For advertising inquiries call 973.249.6157 or email For all editorial inquiries contact For subscription information and customer service contact HudsonMOD is published by MOD Media, LLC

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SHANA NEWSTADT Sylist Shana Newstadt is an innovative and passionate Fashion Stylist and Personal Shopper based in the NJ/NY Metro area. Shana’s “look” is elegant and sophisticated with a bit of edge and sexiness. “It was an absolute pleasure to work with Geoffrey,” remarked Shana. “He is as cool in person as he is on TV. His fantastic personality and easiness set the tone for an incredible shoot and brought out the best in everyone, creatively.” Her portfolio ranges from celebrity to fashion, beauty and wedding editorials as well as personal shopping. For more:


MOD MEDIA, LLC 973.249.6157



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At R4.0, self-indulgence meets sacrifice—with fantastic, fun results. The lap of luxury isn’t always comfortable, I discovered recently. From expansive yachts with every amenity imaginable to diamonds of a blinding clarity to fine wines aged to perfection, the world is full of riches. But occasionally, to truly indulge the senses, extravagant living involves hard work, sacrifice and mental toughness. Achieving this holistic state is the goal of R4.0, a “luxury boot camp” that turns the notion of hedonistic excess on its head—just in time to satisfy that lingering New Year’s resolution we’ve all been putting off for what seems like weeks.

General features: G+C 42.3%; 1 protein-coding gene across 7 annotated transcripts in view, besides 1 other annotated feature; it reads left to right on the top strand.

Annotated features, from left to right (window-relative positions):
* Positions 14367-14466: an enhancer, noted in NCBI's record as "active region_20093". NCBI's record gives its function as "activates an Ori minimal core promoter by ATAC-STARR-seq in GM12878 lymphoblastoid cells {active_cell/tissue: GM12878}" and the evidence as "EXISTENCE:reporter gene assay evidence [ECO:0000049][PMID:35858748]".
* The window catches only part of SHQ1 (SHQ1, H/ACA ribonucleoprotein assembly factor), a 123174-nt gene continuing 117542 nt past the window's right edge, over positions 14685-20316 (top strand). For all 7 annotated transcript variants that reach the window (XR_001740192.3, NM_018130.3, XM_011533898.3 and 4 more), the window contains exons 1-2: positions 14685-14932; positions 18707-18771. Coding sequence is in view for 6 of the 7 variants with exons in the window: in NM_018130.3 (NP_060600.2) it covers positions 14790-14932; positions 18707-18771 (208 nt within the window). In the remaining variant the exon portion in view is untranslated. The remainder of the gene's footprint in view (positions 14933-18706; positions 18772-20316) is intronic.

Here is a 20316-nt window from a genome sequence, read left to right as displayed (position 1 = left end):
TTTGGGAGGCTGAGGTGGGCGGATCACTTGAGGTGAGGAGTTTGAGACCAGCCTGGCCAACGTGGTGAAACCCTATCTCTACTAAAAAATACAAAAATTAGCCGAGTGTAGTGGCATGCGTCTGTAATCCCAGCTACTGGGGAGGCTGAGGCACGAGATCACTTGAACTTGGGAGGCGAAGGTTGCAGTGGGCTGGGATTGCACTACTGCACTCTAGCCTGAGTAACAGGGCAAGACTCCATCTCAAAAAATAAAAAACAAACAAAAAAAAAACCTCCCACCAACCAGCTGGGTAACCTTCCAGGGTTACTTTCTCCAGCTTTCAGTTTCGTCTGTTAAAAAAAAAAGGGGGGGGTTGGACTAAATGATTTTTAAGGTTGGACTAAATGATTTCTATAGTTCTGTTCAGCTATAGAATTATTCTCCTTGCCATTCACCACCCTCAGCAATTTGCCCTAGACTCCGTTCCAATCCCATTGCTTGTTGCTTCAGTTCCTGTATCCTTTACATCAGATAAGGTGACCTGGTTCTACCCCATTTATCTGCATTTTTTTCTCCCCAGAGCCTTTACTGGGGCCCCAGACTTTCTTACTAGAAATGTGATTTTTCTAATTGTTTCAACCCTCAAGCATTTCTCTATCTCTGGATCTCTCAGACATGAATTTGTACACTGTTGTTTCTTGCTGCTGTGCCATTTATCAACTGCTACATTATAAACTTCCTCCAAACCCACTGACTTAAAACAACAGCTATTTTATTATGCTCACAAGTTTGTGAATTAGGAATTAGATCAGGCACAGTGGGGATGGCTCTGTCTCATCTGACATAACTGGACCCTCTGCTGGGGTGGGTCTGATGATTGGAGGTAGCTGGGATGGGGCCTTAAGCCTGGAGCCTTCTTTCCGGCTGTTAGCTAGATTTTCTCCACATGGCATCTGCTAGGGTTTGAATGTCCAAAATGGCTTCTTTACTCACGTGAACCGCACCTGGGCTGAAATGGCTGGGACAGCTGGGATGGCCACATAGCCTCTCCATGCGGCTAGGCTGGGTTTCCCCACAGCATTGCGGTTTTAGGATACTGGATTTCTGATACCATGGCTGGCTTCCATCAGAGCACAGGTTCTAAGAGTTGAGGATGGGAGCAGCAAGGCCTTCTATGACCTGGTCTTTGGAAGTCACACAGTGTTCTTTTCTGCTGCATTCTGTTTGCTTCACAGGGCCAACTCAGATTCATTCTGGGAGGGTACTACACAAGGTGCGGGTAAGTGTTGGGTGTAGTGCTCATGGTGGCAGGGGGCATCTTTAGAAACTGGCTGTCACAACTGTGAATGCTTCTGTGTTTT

Immersed in an environment of skyscrapers, tweets, posts, deadlines and tethered to an electronic device that seems to be a permanent fixture in my hand, I welcomed the chance to leave it all behind for a few days to reconnect with myself and disconnect from the technologies that demand constant attention. The thought of doing so from the luxe accommodations at the Four Seasons Westlake Village, in California, far from the frigid tundra of Manhattan in mid-January, sold me on the idea. R4.0 awaited, and I couldn’t pack my bags fast enough.


A sister program of The Ranch at Live Oak’s seven-day experience, R4.0 is a quick Thursday-through-Monday wellness retreat focused on weight loss, mental health and proper nutrition. Through a partnership with the California Health & Longevity Institute (CHLI), which shares a residence at the Four Seasons, the carefully crafted program provides all of the ingredients for a journey of personal transformation: challenging morning hikes; classes focused on resistance training and core strength; metabolic testing; professionally prepared vegan cuisine; and a knowledgeable, encouraging staff. Unlike the original, completely off-the-grid Ranch at Live Oak, the Four Seasons Westlake Village certainly boasts amazing accommodations. And although there are plenty of perks—and perhaps a few temptations—I won’t sugarcoat it: R4.0 is not a relaxing spa weekend in SoCal. If you want days that are spent with cucumber slices over your eyes, the line forms elsewhere. Instead, R4.0 is in a class all its own. I pushed myself—physically and mentally—to limits that I never considered possible. In the end, I was proud of completing the program and immensely grateful to the staff and other participants for helping me